On November 12, former vice president Al Gore announced he is joining a venture capital firm that seeks to cash in on global warming alarmism.
Gore resurrected his career by persuading millions of people that a 1 degree warming of the Earth’s temperature over the past century was man-made and portends a global catastrophe. Gore already has used global warming to become a very wealthy man, charging $200,000 and more to give speeches on global warming and steering investments to a firm he partly owns that sells worthless “carbon credits.” He stands to make millions of dollars more in his new position.
It all begs the question: Was Gore in it just for the money all along?
Gore surely knew from the outset that global warming brought together two extremely affluent sectors of American society — professional environmentalists, who Chronicle of Philanthropy reports raised more than $6 billion in charitable gifts in 2006, and major corporations seeking government subsidies to produce energy from otherwise-unmarketable sources such as wind, solar, and ethanol.
Both sectors were quick to see in global warming a PR tool that could raise billions of dollars from gullible consumers and taxpayers. They filled Gore’s pockets with cash and underwrote, if the value of all the free “earned media” is included, a billion-dollar-a-year media campaign to rescue him from obscurity. Gore never shied away from enriching himself as the campaign went along, as vividly demonstrated by his energy-gorging homes and jet-setting lifestyle.
Being in it only for the money would also explain Gore’s remarkable immunity to criticism and doubt. Gore wasn’t afraid to debate his foes when he was a politician. But as the world’s leading advocate of global warming alarmism, Gore has refused to debate his critics, despite repeated public challenges from a long list of qualified critics and even a million-dollar ad campaign by my organization, The Heartland Institute, asking him to debate.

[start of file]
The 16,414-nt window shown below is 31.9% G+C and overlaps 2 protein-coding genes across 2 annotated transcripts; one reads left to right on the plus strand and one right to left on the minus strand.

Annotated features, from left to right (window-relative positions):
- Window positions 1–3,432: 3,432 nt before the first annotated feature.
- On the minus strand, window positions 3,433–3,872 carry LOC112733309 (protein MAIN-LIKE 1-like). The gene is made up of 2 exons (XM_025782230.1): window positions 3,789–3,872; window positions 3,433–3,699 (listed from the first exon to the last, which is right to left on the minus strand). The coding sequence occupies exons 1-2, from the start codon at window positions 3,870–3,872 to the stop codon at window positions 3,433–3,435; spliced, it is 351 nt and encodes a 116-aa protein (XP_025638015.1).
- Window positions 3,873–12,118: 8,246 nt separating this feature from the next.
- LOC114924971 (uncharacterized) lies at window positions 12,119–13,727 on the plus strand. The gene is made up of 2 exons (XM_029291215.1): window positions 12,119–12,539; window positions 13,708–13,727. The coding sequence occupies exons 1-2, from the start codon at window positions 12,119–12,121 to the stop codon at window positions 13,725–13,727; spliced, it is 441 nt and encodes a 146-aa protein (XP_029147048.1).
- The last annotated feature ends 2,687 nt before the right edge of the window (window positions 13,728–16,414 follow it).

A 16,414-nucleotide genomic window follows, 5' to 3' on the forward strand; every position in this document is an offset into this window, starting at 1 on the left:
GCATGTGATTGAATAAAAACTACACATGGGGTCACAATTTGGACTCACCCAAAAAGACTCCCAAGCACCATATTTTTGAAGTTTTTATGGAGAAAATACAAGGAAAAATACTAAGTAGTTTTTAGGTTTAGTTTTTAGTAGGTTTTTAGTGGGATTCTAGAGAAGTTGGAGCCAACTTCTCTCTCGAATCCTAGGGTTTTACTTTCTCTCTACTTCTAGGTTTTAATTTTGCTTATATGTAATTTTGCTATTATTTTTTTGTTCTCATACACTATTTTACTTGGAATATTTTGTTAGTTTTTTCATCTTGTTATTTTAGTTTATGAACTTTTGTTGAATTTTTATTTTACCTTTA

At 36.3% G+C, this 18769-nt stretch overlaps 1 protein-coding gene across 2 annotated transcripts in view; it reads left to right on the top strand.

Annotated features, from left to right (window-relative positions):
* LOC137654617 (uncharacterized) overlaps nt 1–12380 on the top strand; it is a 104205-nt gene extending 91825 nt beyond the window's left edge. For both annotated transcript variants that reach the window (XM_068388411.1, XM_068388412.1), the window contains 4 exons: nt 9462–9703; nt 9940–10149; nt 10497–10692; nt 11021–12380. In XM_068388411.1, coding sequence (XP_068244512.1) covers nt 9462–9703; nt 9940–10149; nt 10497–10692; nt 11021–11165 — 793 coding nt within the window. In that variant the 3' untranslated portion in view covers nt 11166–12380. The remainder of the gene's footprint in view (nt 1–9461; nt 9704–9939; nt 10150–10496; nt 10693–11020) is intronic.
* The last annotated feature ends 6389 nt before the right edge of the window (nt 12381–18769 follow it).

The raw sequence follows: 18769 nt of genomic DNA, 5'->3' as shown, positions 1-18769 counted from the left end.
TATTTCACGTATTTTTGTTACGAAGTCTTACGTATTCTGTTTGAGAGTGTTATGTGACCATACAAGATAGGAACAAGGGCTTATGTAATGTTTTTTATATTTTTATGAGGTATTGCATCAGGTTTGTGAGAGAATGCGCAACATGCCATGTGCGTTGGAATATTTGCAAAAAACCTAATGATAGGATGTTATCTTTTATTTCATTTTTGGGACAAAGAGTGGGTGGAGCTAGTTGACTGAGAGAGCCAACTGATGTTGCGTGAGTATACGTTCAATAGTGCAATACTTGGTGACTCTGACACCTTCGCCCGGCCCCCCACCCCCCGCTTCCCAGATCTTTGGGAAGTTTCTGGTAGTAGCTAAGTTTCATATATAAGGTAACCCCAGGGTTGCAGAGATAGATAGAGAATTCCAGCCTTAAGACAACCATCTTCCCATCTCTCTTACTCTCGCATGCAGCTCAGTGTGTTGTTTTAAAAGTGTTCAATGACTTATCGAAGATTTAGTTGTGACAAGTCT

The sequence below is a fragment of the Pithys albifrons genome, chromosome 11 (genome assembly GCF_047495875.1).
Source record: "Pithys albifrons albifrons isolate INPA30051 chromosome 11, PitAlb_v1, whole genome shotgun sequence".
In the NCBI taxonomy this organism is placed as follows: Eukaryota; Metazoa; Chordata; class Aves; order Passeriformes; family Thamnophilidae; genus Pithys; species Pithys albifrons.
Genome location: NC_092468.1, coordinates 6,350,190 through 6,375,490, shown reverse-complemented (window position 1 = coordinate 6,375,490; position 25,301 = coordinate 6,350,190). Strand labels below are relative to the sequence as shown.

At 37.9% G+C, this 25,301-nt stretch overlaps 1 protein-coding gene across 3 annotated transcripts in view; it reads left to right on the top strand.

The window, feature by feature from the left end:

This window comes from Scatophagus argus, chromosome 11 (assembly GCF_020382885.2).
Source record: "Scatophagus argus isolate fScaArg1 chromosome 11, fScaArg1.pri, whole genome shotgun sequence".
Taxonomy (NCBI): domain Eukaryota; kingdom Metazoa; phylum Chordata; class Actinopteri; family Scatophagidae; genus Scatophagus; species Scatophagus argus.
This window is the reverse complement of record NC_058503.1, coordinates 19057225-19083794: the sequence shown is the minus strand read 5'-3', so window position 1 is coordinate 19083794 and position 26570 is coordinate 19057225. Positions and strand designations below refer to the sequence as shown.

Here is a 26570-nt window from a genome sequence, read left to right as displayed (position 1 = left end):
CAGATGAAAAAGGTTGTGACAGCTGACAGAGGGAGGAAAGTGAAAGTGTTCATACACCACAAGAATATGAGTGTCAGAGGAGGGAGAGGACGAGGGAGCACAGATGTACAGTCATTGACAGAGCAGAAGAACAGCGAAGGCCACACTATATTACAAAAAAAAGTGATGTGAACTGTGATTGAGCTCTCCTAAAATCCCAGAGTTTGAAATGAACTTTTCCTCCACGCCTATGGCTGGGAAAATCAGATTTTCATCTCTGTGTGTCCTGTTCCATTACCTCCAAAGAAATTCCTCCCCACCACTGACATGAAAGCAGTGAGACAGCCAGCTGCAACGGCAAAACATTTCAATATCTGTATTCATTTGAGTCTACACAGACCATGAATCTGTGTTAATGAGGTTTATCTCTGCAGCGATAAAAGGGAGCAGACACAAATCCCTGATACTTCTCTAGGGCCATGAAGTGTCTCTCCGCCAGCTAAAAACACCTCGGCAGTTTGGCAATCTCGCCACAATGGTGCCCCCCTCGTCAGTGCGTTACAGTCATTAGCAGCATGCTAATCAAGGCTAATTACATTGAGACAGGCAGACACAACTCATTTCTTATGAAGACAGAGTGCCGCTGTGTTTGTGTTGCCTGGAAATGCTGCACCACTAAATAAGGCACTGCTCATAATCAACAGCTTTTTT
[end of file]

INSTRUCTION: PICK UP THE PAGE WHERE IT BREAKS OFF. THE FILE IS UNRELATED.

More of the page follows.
Apparently, no one inside the Gore camp — a group that unfortunately includes many journalists — finds this even the slightest bit odd.
It was also odd that Gore issued no apologies or corrections when prominent scientists pointed out errors in his film, “An Inconvenient Truth,” and book by the same title. The Internet is cluttered with rebuttals from authoritative sources, but nary a word of rebuttal or concession from Gore or evidence that he’s changed his stock presentations to take the facts into account.
The British High Court recently found Gore’s film contained at least nine errors and exaggerations so egregious they contradict the United Nations’ claims on the subject (no mean feat, since the UN anchors the alarmist corner of the global scientific debate). And those errors weren’t trivial. They were exactly the allegations Gore makes that turn global warming from an obscure scientific issue into a potential global crisis: that it is man-made, will cause flooding, is killing wildlife, and so on.
If Gore weren’t in it just for the money, he surely acted is if he were. And now his decision to join a venture capital firm to explicitly profit, enormously, from public concern and public policies that he helped create seems to prove it.
Gore’s cashing in on alarmism is ironic, because he claims repeatedly that anyone who disagrees with him has sold out to oil companies. If funding is a source of bias or makes a source unreliable, then Gore must plainly be the most biased and unreliable voice in the global warming debate.
The claim that global warming “skeptics” are beholden to the oil or coal industries is utterly without merit, as a long list of prominent scholars starting with Richard Lindzen at MIT and John Christy at the University of Alabama in Huntsville attests. Think tanks that have confronted Gore’s lies and exaggerations, including my organization, The Heartland Institute, receive trivial amounts of industry support — less than 5 percent of our annual budget — far less than what they spend on the topic, and pennies on the dollar compared to what rent-seeking businesses give to global warming alarmists.
Gore’s opportunism ought to send a cautionary signal to the people he duped along the way to fame and fortune. What a pity that many of them still don’t get it … won’t ever get it, even as they hand over their hard-earned money to Gore’s business partners and give up their freedoms to Gore’s former political partners.
Joseph Bast ([email protected]) is president of The Heartland Institute, a national nonprofit organization based in Chicago, and publisher of Environment & Climate News.